The Supremes were an American female singing group and the premier act of Motown Records during the 1960s. Founded as the Primettes in Detroit, Michigan, in 1959, the Supremes were the most commercially successful of Motown’s acts and are, to date, America’s most successful vocal group with 12 number one’s on the Billlboard Hot 100. Most of these hits were written and produced by Motown’s main songwriting and production team, Holland-Dozier-Holland. At their peak in the mid-1960s, the Supremes rivaled the Beatles in worldwide popularity, and it is said that their success made it possible for future African American R&B and soul musicians to find mainstream success.
Founding members Florence Ballard, Mary Wilson, Diana Ross, and Betty McGlown, all from the Brewster-Douglass public housing project in Detroit, formed the Primettes as the sister act to the Primes (with Paul Williams and Eddie Kendricks, who went on to form the Temptations). Barbara Martin replaced McGlown in 1960, and the group signed with Motown the following year as the Supremes. Martin left the act in early 1962, and Ross, Ballard, and Wilson carried on as a trio.
During the mid-1960s, the Supremes achieved mainstream success with Ross as lead singer. In 1967, Motown president Berry Gordy renamed the group Diana Ross & the Supremes, and replaced Ballard with Cindy Birdsong. Ross left to pursue a solo career in 1970 and was replaced by Jean Terrell, at which point the group’s name reverted to the Supremes. After 1972, the lineup changed more frequently; Lynda Laurence, Scherrie Payne and Susaye Greene all became members of the group during the mid-1970s. The Supremes disbanded in 1977 after 18 years.
In mid-1968, Motown initiated a number of high-profile collaborations for the Supremes with their old colleagues, the Temptations. Besides the fact that both groups had come up together, the pairings made financial sense: the Supremes had a mostly white fanbase, while the Temptations a mostly black fanbase. By 1969, the label began plans for a Diana Ross solo career. A number of candidates—most notably Syreeta Wright—were considered to replace Ross. After seeing 24-year-old Jean Terrell perform with her brother Ernie in Florida, Berry Gordy decided on Ross’ replacement. Terrell was signed to Motown and began recording the first post-Ross Supremes songs with Wilson and Birdsong during the day, while Wilson and Birdsong toured with Ross at night. At the same time, Ross began to make her first solo recordings. In November 1969, Ross’ solo career was publicly announced.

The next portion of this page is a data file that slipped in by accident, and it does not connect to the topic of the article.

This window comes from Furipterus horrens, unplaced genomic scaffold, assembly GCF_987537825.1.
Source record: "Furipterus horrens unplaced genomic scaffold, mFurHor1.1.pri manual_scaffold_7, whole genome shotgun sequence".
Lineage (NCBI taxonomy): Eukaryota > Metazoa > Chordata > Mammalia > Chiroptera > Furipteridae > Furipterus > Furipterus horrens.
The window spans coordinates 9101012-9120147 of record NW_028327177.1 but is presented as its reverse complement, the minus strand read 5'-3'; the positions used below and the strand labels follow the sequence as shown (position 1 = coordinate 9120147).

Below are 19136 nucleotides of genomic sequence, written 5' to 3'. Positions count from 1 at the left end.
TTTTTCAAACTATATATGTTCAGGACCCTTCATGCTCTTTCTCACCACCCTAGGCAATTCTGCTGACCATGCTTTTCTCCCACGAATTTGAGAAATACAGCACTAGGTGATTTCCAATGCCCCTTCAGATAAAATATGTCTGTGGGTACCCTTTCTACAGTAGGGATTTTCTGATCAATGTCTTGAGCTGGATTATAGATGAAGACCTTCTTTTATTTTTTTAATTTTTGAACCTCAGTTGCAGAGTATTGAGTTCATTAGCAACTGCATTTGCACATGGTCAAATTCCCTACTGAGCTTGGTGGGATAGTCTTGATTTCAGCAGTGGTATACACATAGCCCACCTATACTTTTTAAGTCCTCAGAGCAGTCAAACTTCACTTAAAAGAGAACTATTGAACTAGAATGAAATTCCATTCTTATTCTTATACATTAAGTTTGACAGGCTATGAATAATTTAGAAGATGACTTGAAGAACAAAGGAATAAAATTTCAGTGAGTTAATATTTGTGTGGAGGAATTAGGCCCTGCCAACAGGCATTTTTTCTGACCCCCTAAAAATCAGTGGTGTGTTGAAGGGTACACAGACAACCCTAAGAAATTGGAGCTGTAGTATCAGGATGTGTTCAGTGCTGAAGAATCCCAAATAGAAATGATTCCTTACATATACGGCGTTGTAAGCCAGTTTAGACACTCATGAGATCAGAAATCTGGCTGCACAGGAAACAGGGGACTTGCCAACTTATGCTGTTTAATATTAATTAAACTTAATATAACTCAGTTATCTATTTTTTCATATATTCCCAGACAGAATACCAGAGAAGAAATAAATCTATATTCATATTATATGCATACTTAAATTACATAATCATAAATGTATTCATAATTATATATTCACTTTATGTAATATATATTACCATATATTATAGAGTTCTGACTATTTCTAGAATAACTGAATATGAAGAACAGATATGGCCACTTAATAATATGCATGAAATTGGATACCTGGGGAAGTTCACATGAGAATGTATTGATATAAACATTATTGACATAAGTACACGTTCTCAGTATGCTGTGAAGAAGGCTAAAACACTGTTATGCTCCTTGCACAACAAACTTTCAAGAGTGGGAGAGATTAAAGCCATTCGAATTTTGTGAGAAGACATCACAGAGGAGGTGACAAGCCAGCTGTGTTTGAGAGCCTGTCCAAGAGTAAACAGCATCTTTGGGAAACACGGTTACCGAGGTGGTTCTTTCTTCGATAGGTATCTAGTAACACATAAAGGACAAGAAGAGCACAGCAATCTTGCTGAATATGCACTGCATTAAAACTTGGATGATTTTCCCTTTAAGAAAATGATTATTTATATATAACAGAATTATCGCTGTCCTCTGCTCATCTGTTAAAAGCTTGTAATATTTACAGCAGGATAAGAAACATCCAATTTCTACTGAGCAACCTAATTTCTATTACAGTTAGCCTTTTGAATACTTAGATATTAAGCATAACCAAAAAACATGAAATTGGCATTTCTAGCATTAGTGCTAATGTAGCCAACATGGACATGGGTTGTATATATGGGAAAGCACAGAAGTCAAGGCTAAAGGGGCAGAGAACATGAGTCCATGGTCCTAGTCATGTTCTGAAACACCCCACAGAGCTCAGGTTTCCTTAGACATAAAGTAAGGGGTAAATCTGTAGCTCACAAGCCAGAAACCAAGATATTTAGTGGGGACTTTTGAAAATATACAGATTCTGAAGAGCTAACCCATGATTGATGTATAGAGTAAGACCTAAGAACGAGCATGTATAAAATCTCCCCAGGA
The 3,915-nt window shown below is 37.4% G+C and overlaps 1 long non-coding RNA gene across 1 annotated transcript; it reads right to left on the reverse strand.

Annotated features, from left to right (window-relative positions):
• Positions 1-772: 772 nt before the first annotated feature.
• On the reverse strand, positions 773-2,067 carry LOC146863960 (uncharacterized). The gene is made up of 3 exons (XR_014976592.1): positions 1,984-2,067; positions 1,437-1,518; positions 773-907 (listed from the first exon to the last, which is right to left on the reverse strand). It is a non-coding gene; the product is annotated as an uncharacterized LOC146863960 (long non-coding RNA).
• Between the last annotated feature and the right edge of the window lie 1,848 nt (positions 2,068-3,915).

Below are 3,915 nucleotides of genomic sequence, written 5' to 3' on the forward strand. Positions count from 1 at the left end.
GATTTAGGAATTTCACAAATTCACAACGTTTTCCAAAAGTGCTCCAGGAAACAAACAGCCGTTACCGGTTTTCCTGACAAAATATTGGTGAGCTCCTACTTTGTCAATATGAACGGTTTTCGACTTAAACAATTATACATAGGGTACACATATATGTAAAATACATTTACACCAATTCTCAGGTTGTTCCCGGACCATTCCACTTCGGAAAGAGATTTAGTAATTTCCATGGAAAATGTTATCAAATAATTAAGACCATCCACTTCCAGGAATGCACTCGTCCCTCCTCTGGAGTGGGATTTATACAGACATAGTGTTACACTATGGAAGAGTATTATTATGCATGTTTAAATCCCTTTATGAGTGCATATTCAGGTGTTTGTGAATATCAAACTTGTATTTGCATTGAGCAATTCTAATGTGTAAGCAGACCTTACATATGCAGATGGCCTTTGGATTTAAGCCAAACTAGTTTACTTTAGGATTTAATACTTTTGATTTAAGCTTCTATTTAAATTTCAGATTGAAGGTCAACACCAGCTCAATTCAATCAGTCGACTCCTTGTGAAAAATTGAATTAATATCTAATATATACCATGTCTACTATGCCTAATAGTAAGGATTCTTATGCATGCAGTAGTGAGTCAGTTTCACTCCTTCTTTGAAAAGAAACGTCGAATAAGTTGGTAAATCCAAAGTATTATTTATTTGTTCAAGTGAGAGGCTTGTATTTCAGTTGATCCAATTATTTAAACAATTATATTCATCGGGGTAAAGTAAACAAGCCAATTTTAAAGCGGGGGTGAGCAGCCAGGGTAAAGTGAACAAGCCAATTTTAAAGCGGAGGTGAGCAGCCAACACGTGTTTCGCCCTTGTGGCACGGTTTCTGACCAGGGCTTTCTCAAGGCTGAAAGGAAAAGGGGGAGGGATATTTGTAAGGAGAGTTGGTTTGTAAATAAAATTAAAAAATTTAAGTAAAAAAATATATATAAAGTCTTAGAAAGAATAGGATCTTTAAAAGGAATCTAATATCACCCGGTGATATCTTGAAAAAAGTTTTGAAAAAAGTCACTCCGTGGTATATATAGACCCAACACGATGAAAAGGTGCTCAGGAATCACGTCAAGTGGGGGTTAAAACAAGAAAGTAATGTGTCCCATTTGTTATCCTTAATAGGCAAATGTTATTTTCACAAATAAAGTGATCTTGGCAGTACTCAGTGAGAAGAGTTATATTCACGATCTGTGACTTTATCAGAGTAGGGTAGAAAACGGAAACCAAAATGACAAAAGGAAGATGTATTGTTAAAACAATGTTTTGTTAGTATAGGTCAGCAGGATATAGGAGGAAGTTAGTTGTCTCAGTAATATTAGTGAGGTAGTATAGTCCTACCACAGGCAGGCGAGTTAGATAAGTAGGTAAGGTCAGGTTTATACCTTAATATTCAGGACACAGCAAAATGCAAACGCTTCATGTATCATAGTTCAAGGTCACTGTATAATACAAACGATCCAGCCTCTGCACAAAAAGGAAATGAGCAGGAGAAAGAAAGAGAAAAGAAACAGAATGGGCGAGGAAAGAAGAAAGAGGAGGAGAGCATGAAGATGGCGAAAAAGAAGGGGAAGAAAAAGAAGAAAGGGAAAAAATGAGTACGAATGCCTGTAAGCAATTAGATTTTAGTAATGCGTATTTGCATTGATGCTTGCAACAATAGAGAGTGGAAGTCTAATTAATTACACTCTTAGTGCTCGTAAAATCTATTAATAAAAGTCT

“Someday We’ll Be Together” was recorded with the intent of releasing it as the first solo single for Diana Ross. Desiring a final Supremes number-one record, Gordy instead had the song released as a Diana Ross & the Supremes single, despite the fact that neither Wilson nor Birdsong sang on the record. “Someday We’ll Be Together” hit number one on the American pop charts, becoming not only the Supremes’ 12th and final number-one hit, but also the final number-one hit of the 1960s. Diana Ross & the Supremes gave their final performance on January 14, 1970 at the Frontier Hotel in Las Vegas.
Songs to Include:
“Where Did Our Love Go”
“Stop In The Name Of Love”
“Come See About Me”
“Long Gone Lover”
“Just Call Me”
“You’re Gonna Come To Me”